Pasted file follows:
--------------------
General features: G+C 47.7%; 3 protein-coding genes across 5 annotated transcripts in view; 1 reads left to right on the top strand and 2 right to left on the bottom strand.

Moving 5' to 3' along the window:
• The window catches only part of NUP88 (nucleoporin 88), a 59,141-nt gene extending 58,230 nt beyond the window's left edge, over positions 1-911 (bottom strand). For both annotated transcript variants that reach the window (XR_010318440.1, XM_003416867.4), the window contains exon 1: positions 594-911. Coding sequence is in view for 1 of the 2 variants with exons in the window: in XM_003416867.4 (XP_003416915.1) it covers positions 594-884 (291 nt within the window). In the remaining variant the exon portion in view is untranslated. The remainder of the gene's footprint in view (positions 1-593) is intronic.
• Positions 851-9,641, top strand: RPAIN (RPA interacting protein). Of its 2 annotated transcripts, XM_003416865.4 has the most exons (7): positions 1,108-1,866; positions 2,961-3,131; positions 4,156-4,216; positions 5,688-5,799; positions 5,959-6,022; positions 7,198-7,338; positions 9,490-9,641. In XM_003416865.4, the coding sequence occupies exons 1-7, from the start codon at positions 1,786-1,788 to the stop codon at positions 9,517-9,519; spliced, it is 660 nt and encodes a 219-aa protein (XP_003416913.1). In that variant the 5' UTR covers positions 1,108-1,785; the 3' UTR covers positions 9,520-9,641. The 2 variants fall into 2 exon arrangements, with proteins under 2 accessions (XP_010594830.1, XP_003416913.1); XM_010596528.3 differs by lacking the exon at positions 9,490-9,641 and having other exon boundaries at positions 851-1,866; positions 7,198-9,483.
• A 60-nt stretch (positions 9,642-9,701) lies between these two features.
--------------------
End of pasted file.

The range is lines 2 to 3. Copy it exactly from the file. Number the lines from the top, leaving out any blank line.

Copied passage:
Moving 5' to 3' along the window:
• The window catches only part of NUP88 (nucleoporin 88), a 59,141-nt gene extending 58,230 nt beyond the window's left edge, over positions 1-911 (bottom strand). For both annotated transcript variants that reach the window (XR_010318440.1, XM_003416867.4), the window contains exon 1: positions 594-911. Coding sequence is in view for 1 of the 2 variants with exons in the window: in XM_003416867.4 (XP_003416915.1) it covers positions 594-884 (291 nt within the window). In the remaining variant the exon portion in view is untranslated. The remainder of the gene's footprint in view (positions 1-593) is intronic.